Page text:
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Adding recycled Christmas tree to reef ball

Fish are Friends

Biologists Strengthen Aquatic Habitats

As the sun beamed down on Douglas Lake, an unseen and delicate world thrived just below the surface.

It's an ecosystem rich in biodiversity, teeming with aquatic plants, grasses and fish, such as largemouth bass, gizzard shad and spotfin shiners.

And it's all held in careful balance.

As time passes, the vast wildlife in this East Tennessee reservoir can naturally decay as plants and structures deteriorate, giving way to an unhealthy environment for fish.

To preserve the habitat, humans must lend a helping hand. 

Aging Reservoir

Douglas Dam and its reservoir, Douglas Lake, were built to support the war effort in 1942.

Now more than 80 years old, the reservoir’s habitat needed a makeover.

“Douglas has very little of its original cover for fish now,” Shannon O’Quinn, TVA Water Resources specialist, said. “The original trees, shrubs and standing structures that used to provide sanctuary to fish of all ages and types have long since decayed.”

To reintroduce the habitat so vital to aquatic life, specialists from TVA have partnered with the Tennessee Wildlife Resources Agency and the Bass Angler Sportsmen’s Society.

Their mission: Rebuild a biodiverse home for fish in the lakes of East Tennessee.

Among their endeavors, they've added recycled trees and other woody debris to the aquatic environment.

They've also installed reef balls in the water – pH-neutral, fibrous concrete balls that have holes in them. The concrete aggregate is made from gravel and sand sourced from Newport, Tennessee.

The fish immediately take to the reef balls, which also become an attractive home to microorganisms on the lower end of the food chain.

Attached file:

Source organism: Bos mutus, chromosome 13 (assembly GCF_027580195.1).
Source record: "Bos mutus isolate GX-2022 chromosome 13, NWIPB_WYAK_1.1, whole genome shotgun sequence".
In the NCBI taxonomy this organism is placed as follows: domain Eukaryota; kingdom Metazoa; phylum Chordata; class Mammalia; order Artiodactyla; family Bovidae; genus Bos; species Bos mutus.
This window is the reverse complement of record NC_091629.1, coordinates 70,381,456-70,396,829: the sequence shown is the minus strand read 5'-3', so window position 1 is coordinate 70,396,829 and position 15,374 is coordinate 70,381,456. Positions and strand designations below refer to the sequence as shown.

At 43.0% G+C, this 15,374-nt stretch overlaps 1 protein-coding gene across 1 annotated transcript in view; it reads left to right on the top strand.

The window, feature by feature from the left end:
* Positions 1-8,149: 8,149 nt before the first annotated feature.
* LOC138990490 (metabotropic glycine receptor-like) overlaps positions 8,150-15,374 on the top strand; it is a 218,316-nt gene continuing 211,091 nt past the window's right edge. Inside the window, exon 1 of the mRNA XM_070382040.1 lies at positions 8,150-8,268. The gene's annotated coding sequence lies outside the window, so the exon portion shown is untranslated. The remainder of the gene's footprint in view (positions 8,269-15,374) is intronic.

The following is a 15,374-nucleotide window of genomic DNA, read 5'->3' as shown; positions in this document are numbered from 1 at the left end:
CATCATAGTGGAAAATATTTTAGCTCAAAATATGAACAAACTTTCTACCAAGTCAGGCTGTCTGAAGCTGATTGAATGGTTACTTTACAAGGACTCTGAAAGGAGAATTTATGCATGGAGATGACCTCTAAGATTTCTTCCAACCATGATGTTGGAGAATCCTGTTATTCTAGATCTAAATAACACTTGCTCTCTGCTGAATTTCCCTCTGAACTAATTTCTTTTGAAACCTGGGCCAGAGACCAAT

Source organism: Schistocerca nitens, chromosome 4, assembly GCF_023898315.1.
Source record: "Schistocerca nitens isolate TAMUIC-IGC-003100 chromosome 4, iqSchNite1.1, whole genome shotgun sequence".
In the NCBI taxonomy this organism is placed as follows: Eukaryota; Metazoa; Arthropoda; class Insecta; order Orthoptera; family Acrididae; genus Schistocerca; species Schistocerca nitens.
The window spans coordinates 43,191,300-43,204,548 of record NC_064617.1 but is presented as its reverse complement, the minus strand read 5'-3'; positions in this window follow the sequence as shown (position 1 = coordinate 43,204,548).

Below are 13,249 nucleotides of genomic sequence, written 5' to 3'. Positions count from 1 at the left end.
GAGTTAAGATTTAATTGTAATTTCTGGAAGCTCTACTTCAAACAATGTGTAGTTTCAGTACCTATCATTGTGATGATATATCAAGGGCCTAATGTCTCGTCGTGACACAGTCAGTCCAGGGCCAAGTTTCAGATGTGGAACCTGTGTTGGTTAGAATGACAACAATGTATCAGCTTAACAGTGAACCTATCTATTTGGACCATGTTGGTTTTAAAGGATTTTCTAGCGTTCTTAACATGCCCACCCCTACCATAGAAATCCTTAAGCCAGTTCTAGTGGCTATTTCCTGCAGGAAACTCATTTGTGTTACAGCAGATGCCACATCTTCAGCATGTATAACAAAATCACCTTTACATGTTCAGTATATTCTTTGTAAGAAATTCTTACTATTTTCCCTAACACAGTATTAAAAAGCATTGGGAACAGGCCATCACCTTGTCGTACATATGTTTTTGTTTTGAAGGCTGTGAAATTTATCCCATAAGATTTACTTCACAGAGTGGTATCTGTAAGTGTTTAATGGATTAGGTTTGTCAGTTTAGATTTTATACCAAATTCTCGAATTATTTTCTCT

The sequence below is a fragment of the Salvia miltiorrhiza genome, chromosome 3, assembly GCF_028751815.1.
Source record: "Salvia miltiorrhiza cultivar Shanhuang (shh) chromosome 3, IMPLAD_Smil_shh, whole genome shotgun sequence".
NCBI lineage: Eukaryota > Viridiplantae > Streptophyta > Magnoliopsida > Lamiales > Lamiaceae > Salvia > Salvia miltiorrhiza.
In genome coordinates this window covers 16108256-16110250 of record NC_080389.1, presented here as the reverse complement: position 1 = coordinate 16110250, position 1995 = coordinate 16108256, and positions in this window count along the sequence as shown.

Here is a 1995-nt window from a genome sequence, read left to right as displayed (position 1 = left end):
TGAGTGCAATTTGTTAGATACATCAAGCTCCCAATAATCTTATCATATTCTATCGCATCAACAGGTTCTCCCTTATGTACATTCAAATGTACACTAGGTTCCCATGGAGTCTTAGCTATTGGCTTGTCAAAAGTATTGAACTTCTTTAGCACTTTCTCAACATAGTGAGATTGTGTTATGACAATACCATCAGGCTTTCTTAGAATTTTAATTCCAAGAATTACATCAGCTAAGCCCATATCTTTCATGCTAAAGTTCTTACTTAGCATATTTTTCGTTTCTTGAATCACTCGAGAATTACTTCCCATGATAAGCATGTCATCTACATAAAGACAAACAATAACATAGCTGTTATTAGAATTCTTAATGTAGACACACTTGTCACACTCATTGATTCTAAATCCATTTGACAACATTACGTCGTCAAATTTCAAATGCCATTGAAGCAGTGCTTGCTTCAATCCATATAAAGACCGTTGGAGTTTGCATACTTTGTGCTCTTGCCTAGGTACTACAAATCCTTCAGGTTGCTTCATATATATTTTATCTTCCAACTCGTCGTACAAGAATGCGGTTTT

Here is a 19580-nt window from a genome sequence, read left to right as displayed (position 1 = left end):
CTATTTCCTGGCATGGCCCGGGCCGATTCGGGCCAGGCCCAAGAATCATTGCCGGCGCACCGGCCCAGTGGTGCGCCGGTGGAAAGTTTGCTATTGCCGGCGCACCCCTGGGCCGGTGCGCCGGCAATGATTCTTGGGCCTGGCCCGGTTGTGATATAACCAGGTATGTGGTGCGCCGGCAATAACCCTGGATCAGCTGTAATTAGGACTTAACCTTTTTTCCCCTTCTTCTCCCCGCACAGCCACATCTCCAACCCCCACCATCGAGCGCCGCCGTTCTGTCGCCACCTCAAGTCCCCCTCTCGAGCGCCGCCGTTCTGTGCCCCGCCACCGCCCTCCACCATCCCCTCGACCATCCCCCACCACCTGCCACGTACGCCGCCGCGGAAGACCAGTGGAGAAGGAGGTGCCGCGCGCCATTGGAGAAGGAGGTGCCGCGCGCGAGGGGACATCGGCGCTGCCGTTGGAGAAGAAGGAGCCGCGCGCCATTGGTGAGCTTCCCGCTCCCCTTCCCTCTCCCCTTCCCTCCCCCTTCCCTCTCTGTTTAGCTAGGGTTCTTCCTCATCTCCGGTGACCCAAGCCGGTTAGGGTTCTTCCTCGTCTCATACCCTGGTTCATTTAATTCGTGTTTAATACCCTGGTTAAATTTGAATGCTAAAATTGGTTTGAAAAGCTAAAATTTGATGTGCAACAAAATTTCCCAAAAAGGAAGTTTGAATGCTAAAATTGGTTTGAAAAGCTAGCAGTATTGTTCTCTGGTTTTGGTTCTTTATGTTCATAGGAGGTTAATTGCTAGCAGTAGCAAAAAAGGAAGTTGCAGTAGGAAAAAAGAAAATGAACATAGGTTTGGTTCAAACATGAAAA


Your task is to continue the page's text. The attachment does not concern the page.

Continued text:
But the reuse of natural wood sources has offered an especially handsome payoff, as it immediately supports the advancement of critical ecosystems.

The fallen trees and harvested cedar and pine allow for nature's cycles to continue as they once had. Large fish can use the branches as hiding spots from which to hunt prey, while smaller fish can enjoy a shelter that large predators find hard to penetrate.

It's a carefully orchestrated underwater symphony.

“Our hope is that new habitat will provide a nursery for small fry and give older fish the cover they need to mount an ambush,” O’Quinn said.

These enhanced supports for aquatic life promote a healthy fish population, ensuring fishermen throughout the region will land plenty of thrills when they drop a line in these waters.

And there's plenty of fishing spots from which to choose. Douglas Lake boasts 513 miles of shoreline and about 28,420 acres of water surface.

“All of our cooperation and concerted effort will yield a healthier habitat,” O’Quinn said. “One that will be there for future anglers to benefit from.“

Photo Gallery

Reef ball

Student volunteers at Douglas Dam

Volunteers ready to create fish habitats by submerging trees in lakes


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To learn more about fishing opportunities in the region, visit TVA’s fishing page.

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